While the remainder of the world may not have liked the ending the movie gave us, rest assured all the girls did! haha

Yes, yes. I am very late in the game in watching this movie. Nonetheless, a few comments.

Bill Murray--HILARIOUS.

Lots of inappropriate moments. Seems to be the Woody Harrelson way.. and yet at the same time, a good ending.

Trying to show the need for community in a broken world. Sound familiar? You can find a cry for being accepted in a "family" in the strangest of places sometimes.
Obvious reasons for enjoying this movie? Do I really need to say it? haha.

But in all seriousness, the gems of this flick are in two quotes:

"All you need is 20 seconds of courage."


"Why would a beautiful girl like you ever in her lifetime talk with me?"
"Why not?"

End of story. Chau!

*My friend just borrowed a movie someone gifted me recently, but couldn't open it on her computer because it was the real deal. Simply ridiculous!

Late on purpose

I have had so many experiences where the bus doesn't come on time. As a result, I decide not to get angry about it, but to simply let it be, explain why when I get where I am going, but more importantly, see if there was a reason.

When we went to the youth group retreat back in March, we were waiting for what seemed like forever for the La Calera colectivo to pass by. There was one seat left for us, and I ended up getting to sit by someone who not only was taking care of a gal from the States, but he also used to live on the same street on which I take up residence now in Córdoba!

Or back in the spring of last year, when I got to know a woman with a Russian background. Or the other gal from when I was going home after a long day with Noemí.

Or the other day when I was waiting for the bus to get to Sol's. I can only take one of 3 of the buses that stop close to our house, and it seemed like the ole R8 just wasn't going to come. Then my friend Inti passed by and we had a chance to chat a little bit. Nothing too important, but we had a good laugh.

He walks on, the R8 makes its way over. Hmm..

Perhaps the culture in Argentina allows me to be more open to being late. The stress of being on time in the States is much higher; the consequences much more severe. While here, persons are granted hours of "errand time" in which they may or may not be doing something work related. It's not a bad thing at all, if you ask me.

Monday, June 11, 2012


She was born last Thursday at 6:17 in the morning (I read the time wrong, dad!). Unfortunately, I didn't get the text message until 6:40pm that this was so, which made for a pretty hectic run to the hospital to see the beautiful, 3.25 kg, little girl.

It was all a part of God's plan though, since He gave me the opportunity to share the gospel with the taxi driver, AND I got to see Ale and Morena even though visiting hours were already over!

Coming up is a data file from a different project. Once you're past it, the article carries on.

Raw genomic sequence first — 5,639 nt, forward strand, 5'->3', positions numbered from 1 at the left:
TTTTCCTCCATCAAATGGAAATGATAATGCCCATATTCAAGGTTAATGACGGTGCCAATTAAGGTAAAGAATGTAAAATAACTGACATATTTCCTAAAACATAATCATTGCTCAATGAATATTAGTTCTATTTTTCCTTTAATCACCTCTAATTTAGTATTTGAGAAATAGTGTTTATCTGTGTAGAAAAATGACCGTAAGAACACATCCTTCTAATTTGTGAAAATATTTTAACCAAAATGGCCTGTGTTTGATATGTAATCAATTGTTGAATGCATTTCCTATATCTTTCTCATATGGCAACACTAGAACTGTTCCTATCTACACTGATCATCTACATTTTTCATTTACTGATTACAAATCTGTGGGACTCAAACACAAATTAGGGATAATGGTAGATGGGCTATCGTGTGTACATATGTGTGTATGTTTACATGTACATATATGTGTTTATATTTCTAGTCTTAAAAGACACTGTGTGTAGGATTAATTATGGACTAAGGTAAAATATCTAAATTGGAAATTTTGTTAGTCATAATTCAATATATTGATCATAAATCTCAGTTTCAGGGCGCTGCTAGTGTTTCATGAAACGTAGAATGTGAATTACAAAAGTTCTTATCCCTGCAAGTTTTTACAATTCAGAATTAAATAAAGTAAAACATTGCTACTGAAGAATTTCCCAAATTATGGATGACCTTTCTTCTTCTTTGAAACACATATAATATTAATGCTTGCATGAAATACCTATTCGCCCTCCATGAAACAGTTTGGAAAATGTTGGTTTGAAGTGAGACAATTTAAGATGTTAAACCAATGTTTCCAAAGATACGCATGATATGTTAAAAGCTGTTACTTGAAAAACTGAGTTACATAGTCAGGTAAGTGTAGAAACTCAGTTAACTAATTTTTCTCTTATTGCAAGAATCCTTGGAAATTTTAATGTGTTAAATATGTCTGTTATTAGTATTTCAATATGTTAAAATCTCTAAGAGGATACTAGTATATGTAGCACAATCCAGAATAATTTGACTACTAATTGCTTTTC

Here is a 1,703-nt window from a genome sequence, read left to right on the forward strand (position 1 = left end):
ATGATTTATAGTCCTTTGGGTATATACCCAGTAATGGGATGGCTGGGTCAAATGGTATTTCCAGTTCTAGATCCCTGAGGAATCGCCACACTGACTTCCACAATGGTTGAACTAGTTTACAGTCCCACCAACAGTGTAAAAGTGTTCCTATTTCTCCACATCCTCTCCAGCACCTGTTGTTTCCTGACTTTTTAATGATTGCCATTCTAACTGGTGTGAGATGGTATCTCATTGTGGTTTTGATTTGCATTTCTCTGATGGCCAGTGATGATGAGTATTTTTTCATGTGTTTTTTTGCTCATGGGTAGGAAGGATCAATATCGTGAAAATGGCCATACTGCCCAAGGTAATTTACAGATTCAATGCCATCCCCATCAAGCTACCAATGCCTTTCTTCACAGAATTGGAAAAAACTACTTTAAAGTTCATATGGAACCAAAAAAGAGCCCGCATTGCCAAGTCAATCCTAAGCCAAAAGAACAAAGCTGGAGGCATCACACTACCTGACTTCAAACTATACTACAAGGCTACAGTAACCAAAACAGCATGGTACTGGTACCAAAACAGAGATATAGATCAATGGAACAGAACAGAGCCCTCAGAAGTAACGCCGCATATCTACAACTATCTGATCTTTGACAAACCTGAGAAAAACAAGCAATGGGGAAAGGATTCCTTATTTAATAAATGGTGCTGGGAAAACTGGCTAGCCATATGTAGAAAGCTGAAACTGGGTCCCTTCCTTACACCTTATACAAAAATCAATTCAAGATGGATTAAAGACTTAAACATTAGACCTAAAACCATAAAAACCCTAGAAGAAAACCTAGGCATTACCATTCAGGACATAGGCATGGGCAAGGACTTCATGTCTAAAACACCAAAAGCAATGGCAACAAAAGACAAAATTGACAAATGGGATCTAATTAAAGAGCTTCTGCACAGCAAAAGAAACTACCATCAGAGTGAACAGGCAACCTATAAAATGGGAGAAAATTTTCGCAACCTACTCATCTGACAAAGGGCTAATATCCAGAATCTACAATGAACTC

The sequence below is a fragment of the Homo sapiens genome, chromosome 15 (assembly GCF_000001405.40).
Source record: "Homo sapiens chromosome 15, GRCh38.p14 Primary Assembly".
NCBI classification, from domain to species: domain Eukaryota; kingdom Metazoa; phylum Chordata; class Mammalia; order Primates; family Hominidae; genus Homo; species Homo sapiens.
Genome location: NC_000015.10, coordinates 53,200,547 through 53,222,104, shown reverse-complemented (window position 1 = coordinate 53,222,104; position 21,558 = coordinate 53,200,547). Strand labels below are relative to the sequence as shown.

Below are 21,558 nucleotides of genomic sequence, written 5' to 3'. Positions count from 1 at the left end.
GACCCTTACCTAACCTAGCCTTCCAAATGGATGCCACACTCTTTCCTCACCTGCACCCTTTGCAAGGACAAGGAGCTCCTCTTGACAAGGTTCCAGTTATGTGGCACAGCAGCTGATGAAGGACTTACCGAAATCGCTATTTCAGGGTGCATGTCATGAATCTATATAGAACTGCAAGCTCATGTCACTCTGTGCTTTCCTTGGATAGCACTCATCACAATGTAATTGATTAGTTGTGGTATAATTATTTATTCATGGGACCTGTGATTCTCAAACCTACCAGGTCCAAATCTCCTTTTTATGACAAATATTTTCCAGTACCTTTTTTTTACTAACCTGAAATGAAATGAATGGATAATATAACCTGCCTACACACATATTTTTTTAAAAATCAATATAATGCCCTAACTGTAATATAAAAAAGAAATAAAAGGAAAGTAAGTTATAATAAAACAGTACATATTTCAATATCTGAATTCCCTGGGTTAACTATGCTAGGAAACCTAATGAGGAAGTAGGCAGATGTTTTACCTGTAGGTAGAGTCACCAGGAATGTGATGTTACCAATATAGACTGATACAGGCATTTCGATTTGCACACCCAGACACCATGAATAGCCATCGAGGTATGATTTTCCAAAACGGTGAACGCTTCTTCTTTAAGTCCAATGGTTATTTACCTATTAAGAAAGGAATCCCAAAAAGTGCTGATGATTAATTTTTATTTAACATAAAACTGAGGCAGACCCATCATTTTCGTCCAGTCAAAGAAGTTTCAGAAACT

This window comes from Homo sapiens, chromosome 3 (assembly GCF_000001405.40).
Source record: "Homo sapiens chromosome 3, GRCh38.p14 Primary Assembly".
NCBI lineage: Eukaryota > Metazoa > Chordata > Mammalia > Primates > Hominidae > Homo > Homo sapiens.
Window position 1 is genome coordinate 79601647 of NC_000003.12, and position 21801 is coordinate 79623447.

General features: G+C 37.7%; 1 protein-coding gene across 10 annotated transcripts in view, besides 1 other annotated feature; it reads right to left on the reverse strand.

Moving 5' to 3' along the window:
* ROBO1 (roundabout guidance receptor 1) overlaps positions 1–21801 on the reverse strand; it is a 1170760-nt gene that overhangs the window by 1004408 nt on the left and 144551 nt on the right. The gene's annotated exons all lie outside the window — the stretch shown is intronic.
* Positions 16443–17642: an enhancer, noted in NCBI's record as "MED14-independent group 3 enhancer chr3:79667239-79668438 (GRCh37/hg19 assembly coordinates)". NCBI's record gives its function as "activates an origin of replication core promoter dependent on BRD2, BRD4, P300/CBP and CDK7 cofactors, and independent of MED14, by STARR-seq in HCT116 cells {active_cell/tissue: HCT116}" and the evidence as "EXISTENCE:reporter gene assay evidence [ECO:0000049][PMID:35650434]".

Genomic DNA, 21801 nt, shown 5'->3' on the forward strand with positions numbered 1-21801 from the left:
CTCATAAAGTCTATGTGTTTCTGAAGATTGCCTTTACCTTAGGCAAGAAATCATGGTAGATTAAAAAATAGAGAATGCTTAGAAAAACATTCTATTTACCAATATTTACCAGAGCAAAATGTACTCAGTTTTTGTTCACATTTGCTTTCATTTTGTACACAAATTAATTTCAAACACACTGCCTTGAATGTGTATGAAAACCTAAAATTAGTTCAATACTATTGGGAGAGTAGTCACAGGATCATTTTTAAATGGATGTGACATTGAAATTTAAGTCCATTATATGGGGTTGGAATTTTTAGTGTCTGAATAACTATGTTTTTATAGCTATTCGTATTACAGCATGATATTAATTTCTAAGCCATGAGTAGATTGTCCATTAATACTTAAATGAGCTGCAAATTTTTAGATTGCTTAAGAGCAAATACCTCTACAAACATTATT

I don't have much more to say because her beauty speaks for itself. She was born healthy, and Ale is already back in the institute. Well, we're both busily making bracelets now.. per usual...

Wednesday, June 6, 2012

Wisdom beyond her years

Alejandra continues to surprise me. Here is this 17 year old that sure, has made poor decisions, but seems to be quickly learning from her mistakes.

(On the other hand, there I am, having made plenty of poor decisions, but taking my precious time to learn from them.)

It was Ale who recognized that her friends weren't very good for her, so she started coming to church with us. It was Ale who made a list of how many bracelets we need to make and what price we should sell them at to make the most of an opportunity we have with Steph and Joy (they want to give them as gifts for their supporters).

And today, she recognized some frustration that was building up in the institute, so she figured it was better to avoid trouble than be a cause for tensions to rise. To live at peace with everyone.

I told her the decision was pretty Biblical, and it made her smirk. She knows that I sneak in the Bible and Jesus as often as possible because I so want these to be a part of her life.

Any way, so today I was proud of her. We talked a little in her room, which is really part of a common area where all the girls stay. I realized how much change has gone on in her life and thought about this wisdom she seems to have. Perhaps it is God's gift that will flourish all the more when she puts everything in his hands!

love and chau.

Monday, June 4, 2012

An interesting realization

It's nothing new for me to say that I'm not a fan of kids. I know how bad that sounds, but it's absolutely true. I've learned a lot since my time coming to Argentina; and I can appreciate all the work that goes into teaching them and loving them.. but in the end, I definitely stick with pre-teens and teens.

Enter Dara.

Dara is the daughter of my mentor. All last year, she came to Escuelita, and of all the kids, I struggled with her the most. Maybe it had to do with the fact that I respect her mom so much, any time she caused trouble, it irked me more than it should have. "How come your mom is so great, and you are such a rebel?" I thought to myself.

Victim of the missionary kid syndrome; we project the expectations of the parents on the children.

I realized that I was in the wrong, but also made an effort to avoid her so I wouldn't be so frustrated anymore. So much for being a good missionary (though that's nothing new).

But then recently, in our Friday morning Bible study with the OM team, the father of Dara mentioned that he and his wife were feeling convicted about how they raise their kids. They asked for prayer to be better at being attentive to them. At really spending one-on-one time with them, and the prayer request gave me pause. I should have been praying about my time with Dara too!

Two weeks later, Dara asked if I would lead a game for her birthday. She told her mom, "Sharayah always has good games." My eyes were widened to the possibility that we were finally warming up to each other. I even found myself making time to chat with Dara during Escuelita, or during church, or when she was at the house during team meetings.

And this past Saturday was a new experience: she came to me to ask how I was doing. She asked about a specific thing going on in my life, and I was touched. We laughed together. Her mom later told me about how we had laughed together.

Some of this has to do with God changing me, and some of it has to do with Dara's parents making more time for her... all of it has to do with God. Obviously.